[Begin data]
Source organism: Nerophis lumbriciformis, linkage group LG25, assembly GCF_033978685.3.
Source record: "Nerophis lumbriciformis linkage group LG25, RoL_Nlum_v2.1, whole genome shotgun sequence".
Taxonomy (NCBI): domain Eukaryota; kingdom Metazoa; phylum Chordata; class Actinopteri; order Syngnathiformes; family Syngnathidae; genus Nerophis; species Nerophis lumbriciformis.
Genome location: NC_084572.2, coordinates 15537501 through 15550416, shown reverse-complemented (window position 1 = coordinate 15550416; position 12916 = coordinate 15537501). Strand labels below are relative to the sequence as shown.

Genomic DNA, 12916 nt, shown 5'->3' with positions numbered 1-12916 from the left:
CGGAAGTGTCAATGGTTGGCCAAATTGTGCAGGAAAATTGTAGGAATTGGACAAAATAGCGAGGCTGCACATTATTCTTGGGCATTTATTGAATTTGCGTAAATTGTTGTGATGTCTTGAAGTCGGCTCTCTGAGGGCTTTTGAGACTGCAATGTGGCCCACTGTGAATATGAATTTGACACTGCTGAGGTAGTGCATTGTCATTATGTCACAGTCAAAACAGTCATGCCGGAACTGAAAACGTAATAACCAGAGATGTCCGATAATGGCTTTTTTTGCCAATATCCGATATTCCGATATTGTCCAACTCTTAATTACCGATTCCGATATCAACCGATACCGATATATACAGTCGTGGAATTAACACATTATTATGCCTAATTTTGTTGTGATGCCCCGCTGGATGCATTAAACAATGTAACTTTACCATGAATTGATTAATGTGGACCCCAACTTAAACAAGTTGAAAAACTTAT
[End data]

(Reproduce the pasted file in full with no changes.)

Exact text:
Source organism: Nerophis lumbriciformis, linkage group LG25, assembly GCF_033978685.3.
Source record: "Nerophis lumbriciformis linkage group LG25, RoL_Nlum_v2.1, whole genome shotgun sequence".
Taxonomy (NCBI): domain Eukaryota; kingdom Metazoa; phylum Chordata; class Actinopteri; order Syngnathiformes; family Syngnathidae; genus Nerophis; species Nerophis lumbriciformis.
Genome location: NC_084572.2, coordinates 15537501 through 15550416, shown reverse-complemented (window position 1 = coordinate 15550416; position 12916 = coordinate 15537501). Strand labels below are relative to the sequence as shown.

Genomic DNA, 12916 nt, shown 5'->3' with positions numbered 1-12916 from the left:
CGGAAGTGTCAATGGTTGGCCAAATTGTGCAGGAAAATTGTAGGAATTGGACAAAATAGCGAGGCTGCACATTATTCTTGGGCATTTATTGAATTTGCGTAAATTGTTGTGATGTCTTGAAGTCGGCTCTCTGAGGGCTTTTGAGACTGCAATGTGGCCCACTGTGAATATGAATTTGACACTGCTGAGGTAGTGCATTGTCATTATGTCACAGTCAAAACAGTCATGCCGGAACTGAAAACGTAATAACCAGAGATGTCCGATAATGGCTTTTTTTGCCAATATCCGATATTCCGATATTGTCCAACTCTTAATTACCGATTCCGATATCAACCGATACCGATATATACAGTCGTGGAATTAACACATTATTATGCCTAATTTTGTTGTGATGCCCCGCTGGATGCATTAAACAATGTAACTTTACCATGAATTGATTAATGTGGACCCCAACTTAAACAAGTTGAAAAACTTAT